Tuesday, September 25, 2018

GUEST POST: Nocturne Variations by John Biscello

Unsolicited Press 


Nocturne Variations by John Biscello

Genre: Fiction
Release Date: November 30, 2018 (Available for Pre-Order HERE)
List Price: $18.00 
Publisher: Unsolicited Press
Synopsis: Dystopic Peter Pan meets surrealist noir in this cinemythical tale about love, loss and the illusions of shadow-play.

Los Angeles, December, 1989, is when we first meet the seventeen-year-old Piers, a runaway and a savant puppeteer.  Addicted to Sike, an experimental drug which promises a surrogate return to Childhood, Piers, in an act of revenge, robs a briefcase full of Sike from her dealer and flees L.A., pursued by two hit men.  Hiding out in the Southwestern town of Redline, where she meets and is taken in by a man named Henry Hook, Piers is soon confronted by the buried trauma of her past.

Comprising a jigsaw synthesis of narrative, journal entries, letters, monologues, film footage, poems, photographs, and press clippings; Noturne renders an interior world of fragments and parallels, and casts a tinted light on the neverland between dreaming and waking.


They were spinning slowly, ever so slowly.
  Do you want to go faster, Piers reached down for the dial. I can make us go faster.
  No, Anya smiled. I like the speed. We’re moving so slow it’s like we’re not moving at all.
  Piers and Anya sat in the Amusement Seats, across from one another.
  Piers drew the cloth to her face, huffed, then passed it to Anya.
  Piers stared at Anya, half her face masked in cloth, an asthmatic bandit in the throes of huffing.
  Piers stared and stared,
  and her vision dissimulated into small birds,
  winging across the painted winter of Anya’s face,
  and into the rabbitpink of her eyes, a dying sun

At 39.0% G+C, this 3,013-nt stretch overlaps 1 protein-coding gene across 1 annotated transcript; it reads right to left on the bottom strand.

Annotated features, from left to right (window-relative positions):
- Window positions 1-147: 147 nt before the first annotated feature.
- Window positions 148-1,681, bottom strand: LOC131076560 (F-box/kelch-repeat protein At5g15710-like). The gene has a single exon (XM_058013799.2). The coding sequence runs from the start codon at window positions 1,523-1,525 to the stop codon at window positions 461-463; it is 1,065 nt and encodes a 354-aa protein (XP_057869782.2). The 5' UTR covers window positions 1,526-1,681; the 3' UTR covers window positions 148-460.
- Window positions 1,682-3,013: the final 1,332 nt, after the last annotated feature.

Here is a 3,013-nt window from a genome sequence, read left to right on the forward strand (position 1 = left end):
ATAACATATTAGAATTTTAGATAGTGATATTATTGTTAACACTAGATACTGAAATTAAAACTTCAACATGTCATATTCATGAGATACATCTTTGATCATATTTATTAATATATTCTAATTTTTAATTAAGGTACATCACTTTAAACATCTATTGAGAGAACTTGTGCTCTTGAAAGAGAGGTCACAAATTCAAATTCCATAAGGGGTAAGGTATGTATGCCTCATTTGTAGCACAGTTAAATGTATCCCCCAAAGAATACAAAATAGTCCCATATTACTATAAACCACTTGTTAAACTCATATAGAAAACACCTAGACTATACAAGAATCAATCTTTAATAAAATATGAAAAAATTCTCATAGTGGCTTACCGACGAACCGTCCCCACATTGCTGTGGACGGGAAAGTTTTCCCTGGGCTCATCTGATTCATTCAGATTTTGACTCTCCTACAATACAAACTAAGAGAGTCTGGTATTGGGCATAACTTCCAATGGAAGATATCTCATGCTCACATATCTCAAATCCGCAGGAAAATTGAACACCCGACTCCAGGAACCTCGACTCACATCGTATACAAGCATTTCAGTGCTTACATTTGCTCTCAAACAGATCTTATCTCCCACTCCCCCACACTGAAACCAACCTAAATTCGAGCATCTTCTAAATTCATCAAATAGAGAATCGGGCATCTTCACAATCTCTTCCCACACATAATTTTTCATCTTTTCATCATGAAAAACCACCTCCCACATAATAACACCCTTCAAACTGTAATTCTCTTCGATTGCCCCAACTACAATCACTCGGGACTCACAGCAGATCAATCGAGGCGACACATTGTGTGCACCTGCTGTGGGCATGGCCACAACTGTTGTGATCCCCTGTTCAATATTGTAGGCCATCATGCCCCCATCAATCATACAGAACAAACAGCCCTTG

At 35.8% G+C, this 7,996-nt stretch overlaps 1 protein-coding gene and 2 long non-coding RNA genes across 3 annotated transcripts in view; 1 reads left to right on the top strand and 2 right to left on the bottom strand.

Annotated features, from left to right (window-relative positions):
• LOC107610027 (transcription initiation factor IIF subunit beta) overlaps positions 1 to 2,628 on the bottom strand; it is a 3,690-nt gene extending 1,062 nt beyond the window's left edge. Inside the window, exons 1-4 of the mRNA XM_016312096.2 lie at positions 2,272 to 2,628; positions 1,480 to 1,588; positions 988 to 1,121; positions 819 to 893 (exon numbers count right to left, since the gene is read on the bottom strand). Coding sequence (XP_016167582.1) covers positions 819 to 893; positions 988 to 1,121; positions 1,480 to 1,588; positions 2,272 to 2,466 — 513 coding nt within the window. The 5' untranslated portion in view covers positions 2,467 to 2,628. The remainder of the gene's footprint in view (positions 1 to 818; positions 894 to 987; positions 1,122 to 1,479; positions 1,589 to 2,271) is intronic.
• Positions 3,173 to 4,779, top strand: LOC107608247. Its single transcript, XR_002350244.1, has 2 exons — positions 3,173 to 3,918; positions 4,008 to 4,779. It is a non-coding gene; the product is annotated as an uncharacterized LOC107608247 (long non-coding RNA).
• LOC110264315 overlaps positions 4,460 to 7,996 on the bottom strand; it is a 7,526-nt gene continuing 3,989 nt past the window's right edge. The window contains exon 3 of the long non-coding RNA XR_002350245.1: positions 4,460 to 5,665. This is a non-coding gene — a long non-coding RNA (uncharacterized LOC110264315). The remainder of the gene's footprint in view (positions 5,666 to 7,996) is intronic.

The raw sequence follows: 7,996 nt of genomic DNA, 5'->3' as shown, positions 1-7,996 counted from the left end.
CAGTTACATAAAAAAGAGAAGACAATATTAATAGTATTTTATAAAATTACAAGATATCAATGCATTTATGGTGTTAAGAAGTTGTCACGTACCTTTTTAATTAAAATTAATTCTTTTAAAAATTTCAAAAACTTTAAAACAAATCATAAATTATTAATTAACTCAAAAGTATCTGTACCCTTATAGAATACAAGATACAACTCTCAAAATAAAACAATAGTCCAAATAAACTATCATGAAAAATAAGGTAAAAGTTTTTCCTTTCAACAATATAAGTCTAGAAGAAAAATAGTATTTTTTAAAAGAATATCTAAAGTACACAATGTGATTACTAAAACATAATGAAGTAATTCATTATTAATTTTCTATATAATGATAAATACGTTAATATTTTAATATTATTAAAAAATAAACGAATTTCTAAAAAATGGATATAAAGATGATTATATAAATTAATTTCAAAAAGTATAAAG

or lighted prehistory.
  And then, like a slow-motion dream in reverse,
  Piers found herself earlier in the night:
  Anya, on stage, a glacial Venus, dancing with the other Winter’s Brides,
  dancing to invoke snow, which came in the form of electro audio fuzz.
  Can you hear the snow falling, Piers elated to Trink,
  who nodded—Yea yea I can hear it babygirl, I can hear it.
  The Brides, rejoicing in prayer, intensified the frenzy of their dancing,
  as the snowfalling amped into a blizzard of white noise,
  that raged and raged and then
  A ribbed, cathedral silence,
  freezing the Brides into a penitent tableaux.

  And then, the frizzy feel of cloth in hand, returning Piers to Anya who was now sitting across from her, Anya has handed me the cloth and I have just huffed, and I am now saying to Anya—Remember when you were a kid and you’d spin and spin and spin as fast as you could until you fell down and it was like the greatest thing in the world? Did you do that?
  Anya laughed—Yes I did that. I think kids everywhere do that, no matter where they grew up.
  Where did you grow up?
  In the Ukraine. In a small village. Where did you grow up?
  I didn’t.
  Piers laughed, as did Anya.
  No, I grew up in South Dakota. In this town called Belle Fourche.
  Belle Fourche, ah. What does Belle Fourche mean?
  It means Beautiful Fork. Not for me though. It was more like Ugly Knife Twisting In My Side. How was it growing up in a small village and being different?
  Different? Because I’m albino?
  It was sometimes hard. People could be cruel. But I learned how to tune out the negative stuff.
  Now you’re a beautiful ice fairy in L.A. you are made of ice and snow and magic, you know that right?
  Yes, Anya played along, and even though it’s past midnight I haven’t melted yet, the spell hasn’t worn off. I get to be an ice fairy for a little while longer, and then—
  And then?
  And then I don’t know.
  Anya laughed.
  Piers placed her hand over Anya’s.
  Anya’s hand is warm. She is an ice fairy with warm hands, Piers thought.
  Anya stared at the small pink offering astride her hand and said nothing.
  It was almost two hours into the new year, and the new decade.